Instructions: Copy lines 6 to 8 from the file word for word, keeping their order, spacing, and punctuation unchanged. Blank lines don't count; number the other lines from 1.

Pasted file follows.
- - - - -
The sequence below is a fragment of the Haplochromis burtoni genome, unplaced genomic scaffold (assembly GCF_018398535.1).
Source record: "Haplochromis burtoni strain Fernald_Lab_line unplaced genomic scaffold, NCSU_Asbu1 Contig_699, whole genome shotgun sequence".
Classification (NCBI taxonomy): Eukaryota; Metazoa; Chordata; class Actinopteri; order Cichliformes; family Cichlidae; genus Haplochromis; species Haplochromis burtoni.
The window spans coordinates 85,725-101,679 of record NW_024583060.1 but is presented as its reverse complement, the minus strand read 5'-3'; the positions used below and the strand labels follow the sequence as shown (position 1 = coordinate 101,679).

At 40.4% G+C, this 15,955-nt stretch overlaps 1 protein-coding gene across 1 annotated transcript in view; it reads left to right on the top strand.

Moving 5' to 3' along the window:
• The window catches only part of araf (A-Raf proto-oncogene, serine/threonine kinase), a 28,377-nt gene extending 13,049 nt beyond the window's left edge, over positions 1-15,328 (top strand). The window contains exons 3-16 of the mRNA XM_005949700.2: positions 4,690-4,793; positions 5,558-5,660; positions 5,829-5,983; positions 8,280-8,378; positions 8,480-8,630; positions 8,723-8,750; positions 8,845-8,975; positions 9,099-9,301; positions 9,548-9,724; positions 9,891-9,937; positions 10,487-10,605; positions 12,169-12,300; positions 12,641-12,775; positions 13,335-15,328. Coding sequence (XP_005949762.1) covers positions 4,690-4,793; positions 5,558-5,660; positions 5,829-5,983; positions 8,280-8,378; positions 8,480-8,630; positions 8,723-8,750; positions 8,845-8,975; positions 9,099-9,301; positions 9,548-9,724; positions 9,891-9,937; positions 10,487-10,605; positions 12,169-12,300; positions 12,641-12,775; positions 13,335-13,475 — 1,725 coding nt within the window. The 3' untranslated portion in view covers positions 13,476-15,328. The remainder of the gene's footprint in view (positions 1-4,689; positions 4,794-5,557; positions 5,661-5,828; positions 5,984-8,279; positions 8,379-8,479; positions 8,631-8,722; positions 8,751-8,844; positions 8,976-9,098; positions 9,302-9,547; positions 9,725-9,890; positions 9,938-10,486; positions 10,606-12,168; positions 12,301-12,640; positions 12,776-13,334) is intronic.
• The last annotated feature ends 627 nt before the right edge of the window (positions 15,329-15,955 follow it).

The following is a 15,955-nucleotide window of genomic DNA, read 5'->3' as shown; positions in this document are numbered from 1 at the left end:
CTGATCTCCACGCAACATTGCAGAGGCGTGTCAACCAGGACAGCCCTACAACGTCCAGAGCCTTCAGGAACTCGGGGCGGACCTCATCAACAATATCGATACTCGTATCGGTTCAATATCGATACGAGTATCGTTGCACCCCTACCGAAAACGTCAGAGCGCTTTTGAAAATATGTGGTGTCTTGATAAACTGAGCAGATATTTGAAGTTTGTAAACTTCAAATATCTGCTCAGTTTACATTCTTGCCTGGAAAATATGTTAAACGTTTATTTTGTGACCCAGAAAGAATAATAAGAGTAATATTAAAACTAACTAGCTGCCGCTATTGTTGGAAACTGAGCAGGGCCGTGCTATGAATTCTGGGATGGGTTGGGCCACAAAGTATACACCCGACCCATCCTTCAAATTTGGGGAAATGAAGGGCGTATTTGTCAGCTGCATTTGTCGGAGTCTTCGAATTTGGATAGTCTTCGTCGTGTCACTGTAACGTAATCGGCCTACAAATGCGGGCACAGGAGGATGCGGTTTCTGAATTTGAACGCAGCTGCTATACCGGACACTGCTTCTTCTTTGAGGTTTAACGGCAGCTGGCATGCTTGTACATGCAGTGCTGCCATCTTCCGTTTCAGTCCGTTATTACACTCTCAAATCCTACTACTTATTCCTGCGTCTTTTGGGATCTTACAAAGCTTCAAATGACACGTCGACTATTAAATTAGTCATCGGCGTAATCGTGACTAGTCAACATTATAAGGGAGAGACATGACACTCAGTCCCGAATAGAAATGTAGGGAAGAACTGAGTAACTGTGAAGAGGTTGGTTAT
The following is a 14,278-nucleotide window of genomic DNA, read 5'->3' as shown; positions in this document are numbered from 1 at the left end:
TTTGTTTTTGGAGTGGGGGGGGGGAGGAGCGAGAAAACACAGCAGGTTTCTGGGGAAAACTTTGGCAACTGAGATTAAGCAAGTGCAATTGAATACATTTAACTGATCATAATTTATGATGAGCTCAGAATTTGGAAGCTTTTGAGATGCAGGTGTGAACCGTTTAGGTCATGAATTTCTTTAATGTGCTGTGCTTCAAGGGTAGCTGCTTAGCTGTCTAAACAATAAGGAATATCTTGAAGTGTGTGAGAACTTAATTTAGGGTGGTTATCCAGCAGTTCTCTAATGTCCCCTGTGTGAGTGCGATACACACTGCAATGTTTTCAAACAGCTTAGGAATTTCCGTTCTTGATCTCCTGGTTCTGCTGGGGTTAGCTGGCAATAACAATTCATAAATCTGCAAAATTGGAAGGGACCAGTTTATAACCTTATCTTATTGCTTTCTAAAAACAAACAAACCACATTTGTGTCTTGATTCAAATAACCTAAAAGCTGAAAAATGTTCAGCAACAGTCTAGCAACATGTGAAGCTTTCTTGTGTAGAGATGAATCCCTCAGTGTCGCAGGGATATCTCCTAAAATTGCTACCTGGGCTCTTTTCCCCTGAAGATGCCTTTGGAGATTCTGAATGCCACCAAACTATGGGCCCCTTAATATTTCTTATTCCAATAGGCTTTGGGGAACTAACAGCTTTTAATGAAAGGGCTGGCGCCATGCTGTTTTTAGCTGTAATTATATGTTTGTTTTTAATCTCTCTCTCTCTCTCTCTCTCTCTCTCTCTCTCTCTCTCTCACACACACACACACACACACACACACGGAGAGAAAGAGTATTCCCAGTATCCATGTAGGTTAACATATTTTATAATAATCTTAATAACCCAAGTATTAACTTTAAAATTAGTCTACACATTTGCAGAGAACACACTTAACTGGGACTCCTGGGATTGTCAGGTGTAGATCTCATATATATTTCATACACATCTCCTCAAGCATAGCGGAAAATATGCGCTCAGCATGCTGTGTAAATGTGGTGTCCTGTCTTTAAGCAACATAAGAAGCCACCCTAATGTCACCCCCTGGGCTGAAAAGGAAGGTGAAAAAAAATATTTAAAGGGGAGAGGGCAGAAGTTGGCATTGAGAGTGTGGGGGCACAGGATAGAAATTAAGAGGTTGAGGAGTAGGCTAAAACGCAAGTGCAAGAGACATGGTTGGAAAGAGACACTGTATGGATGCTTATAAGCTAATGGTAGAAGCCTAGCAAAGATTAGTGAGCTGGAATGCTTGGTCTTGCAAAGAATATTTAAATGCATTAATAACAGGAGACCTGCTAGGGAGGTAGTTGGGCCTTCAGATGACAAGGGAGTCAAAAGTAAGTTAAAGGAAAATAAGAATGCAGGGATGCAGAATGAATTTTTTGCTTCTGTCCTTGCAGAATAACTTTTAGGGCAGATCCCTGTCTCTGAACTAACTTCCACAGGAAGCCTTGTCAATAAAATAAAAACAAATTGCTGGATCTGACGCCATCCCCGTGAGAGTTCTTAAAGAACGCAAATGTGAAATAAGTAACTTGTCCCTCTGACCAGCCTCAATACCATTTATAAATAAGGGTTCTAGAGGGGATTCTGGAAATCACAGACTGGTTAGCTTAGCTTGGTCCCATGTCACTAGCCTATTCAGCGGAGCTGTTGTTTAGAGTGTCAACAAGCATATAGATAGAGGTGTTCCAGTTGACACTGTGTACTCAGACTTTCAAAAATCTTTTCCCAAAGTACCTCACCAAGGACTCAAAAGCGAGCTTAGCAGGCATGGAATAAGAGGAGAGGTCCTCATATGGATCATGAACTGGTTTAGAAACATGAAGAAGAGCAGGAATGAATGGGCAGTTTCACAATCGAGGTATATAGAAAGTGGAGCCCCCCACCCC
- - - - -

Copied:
Moving 5' to 3' along the window:
• The window catches only part of araf (A-Raf proto-oncogene, serine/threonine kinase), a 28,377-nt gene extending 13,049 nt beyond the window's left edge, over positions 1-15,328 (top strand). The window contains exons 3-16 of the mRNA XM_005949700.2: positions 4,690-4,793; positions 5,558-5,660; positions 5,829-5,983; positions 8,280-8,378; positions 8,480-8,630; positions 8,723-8,750; positions 8,845-8,975; positions 9,099-9,301; positions 9,548-9,724; positions 9,891-9,937; positions 10,487-10,605; positions 12,169-12,300; positions 12,641-12,775; positions 13,335-15,328. Coding sequence (XP_005949762.1) covers positions 4,690-4,793; positions 5,558-5,660; positions 5,829-5,983; positions 8,280-8,378; positions 8,480-8,630; positions 8,723-8,750; positions 8,845-8,975; positions 9,099-9,301; positions 9,548-9,724; positions 9,891-9,937; positions 10,487-10,605; positions 12,169-12,300; positions 12,641-12,775; positions 13,335-13,475 — 1,725 coding nt within the window. The 3' untranslated portion in view covers positions 13,476-15,328. The remainder of the gene's footprint in view (positions 1-4,689; positions 4,794-5,557; positions 5,661-5,828; positions 5,984-8,279; positions 8,379-8,479; positions 8,631-8,722; positions 8,751-8,844; positions 8,976-9,098; positions 9,302-9,547; positions 9,725-9,890; positions 9,938-10,486; positions 10,606-12,168; positions 12,301-12,640; positions 12,776-13,334) is intronic.
• The last annotated feature ends 627 nt before the right edge of the window (positions 15,329-15,955 follow it).